(634a) Rational Design of Glucose-Responsive Insulin Using Pharmacokinetic Modeling

Authors: 
Bakh, N., Massachusetts Institute of Technology
Bisker, G., Massachusetts Institute of Technology
Lee, M. A., Massachusetts Institute of Technology
Gong, X., Massachusetts Institute of Technology
Cortinas, A. B., Massachusetts Institute of Technology
Strano, M., Massachusetts Institute of Technology
Langer, R., Massachusetts Institute of Technology
Anderson, D. A., Massachusetts Institute of Technology
Gu, Z., University of North Carolina School of Medicine
Dutta, S., JDRF
Weiss, M., Case Western Reserve University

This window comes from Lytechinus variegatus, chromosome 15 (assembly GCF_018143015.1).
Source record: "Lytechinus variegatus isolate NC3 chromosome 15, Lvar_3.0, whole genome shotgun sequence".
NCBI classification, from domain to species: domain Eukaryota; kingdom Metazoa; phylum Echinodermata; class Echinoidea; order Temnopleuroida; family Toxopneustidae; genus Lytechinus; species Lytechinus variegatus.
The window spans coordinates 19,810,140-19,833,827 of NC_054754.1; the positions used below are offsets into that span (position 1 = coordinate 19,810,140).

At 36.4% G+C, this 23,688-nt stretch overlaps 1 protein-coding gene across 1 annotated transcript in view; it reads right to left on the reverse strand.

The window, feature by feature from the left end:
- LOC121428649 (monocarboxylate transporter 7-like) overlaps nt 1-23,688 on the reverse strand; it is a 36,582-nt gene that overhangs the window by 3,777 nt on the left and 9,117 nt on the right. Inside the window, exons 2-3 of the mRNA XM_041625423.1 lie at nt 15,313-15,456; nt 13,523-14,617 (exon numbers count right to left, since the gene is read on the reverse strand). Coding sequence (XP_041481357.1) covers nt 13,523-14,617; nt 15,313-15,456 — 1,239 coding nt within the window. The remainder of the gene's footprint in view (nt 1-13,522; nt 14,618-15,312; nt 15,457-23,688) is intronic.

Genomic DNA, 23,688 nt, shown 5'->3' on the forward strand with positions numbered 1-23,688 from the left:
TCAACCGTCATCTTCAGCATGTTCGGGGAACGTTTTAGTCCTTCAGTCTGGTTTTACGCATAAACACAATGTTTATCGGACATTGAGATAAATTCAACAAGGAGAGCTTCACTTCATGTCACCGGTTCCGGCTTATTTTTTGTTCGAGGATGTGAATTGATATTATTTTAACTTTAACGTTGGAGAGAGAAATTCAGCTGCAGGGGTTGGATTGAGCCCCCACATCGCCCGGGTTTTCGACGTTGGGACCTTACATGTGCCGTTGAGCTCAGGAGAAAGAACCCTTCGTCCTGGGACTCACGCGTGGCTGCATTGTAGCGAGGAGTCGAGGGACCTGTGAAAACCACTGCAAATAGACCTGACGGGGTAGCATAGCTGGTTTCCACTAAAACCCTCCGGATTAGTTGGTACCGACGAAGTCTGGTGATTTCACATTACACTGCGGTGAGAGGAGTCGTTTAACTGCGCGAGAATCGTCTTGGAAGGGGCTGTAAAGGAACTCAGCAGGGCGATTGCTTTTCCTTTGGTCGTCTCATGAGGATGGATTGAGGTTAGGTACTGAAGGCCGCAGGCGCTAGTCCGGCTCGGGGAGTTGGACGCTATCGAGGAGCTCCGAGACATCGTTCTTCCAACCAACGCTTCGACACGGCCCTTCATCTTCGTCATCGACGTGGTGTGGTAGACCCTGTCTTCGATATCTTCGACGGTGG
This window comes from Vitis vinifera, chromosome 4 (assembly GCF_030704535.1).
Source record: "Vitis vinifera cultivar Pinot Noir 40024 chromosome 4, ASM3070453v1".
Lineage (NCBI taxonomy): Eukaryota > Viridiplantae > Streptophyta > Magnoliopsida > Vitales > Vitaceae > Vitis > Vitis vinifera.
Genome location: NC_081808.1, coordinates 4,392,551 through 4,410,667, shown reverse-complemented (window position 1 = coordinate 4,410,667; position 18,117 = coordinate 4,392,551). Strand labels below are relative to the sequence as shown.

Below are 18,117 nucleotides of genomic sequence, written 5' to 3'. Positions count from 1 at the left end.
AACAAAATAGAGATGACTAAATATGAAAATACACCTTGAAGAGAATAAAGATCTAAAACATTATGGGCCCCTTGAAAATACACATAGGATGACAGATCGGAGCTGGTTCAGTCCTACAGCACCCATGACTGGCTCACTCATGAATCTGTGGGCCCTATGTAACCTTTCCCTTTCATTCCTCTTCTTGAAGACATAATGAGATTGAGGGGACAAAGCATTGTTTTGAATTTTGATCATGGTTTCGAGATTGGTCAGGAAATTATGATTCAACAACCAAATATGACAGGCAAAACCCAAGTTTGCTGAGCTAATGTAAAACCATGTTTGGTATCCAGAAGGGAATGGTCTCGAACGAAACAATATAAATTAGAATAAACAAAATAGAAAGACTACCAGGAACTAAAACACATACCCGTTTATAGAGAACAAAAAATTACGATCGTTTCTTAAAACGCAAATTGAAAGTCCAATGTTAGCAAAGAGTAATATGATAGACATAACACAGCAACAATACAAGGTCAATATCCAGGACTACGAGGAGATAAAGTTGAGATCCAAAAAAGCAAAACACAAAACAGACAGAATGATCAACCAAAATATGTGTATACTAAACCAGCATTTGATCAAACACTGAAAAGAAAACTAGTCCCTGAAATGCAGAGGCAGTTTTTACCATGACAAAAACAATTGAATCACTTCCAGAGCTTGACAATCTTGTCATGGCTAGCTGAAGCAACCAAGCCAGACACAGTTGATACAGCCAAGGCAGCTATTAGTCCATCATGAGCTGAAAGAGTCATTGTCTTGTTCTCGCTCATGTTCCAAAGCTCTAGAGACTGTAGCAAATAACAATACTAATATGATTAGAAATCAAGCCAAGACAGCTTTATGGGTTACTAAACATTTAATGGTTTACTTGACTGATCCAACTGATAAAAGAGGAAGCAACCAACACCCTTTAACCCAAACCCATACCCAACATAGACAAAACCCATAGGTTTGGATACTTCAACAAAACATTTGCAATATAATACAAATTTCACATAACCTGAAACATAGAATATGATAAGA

A Glucose Responsive Insulin (GRI) is a therapeutic that modulates its potency, concentration, or dosing of insulin in relation to a patient’s dynamic glucose concentration, thereby approximating aspects of a normally functioning pancreas. Current GRI design lacks a theoretical basis on which to base fundamental design parameters such as glucose reactivity, dissociation constant or potency, and in vivo efficacy. In this work, we introduce an approach to mathematically model the relevant parameter space for effective GRIs, and develop design rules for linking GRI performance to therapeutic benefit. We use well developed pharmacokinetic models of human glucose and insulin metabolism coupled to a kinetic model representation of a freely circulating GRI to determine the desired kinetic parameters and dosing for optimal glycemic control. Our model examines a subcutaneous dose of GRI with kinetic parameters in an optimal range that results in successful glycemic control within prescribed constraints over a 24-hour period. Additionally, we demonstrate our modeling approach can find GRI parameters that enable stable glucose levels that persist through a skipped meal. Our results provide a framework for exploring the parameter space GRIs, potentially without extensive, iterative in vivo animal testing.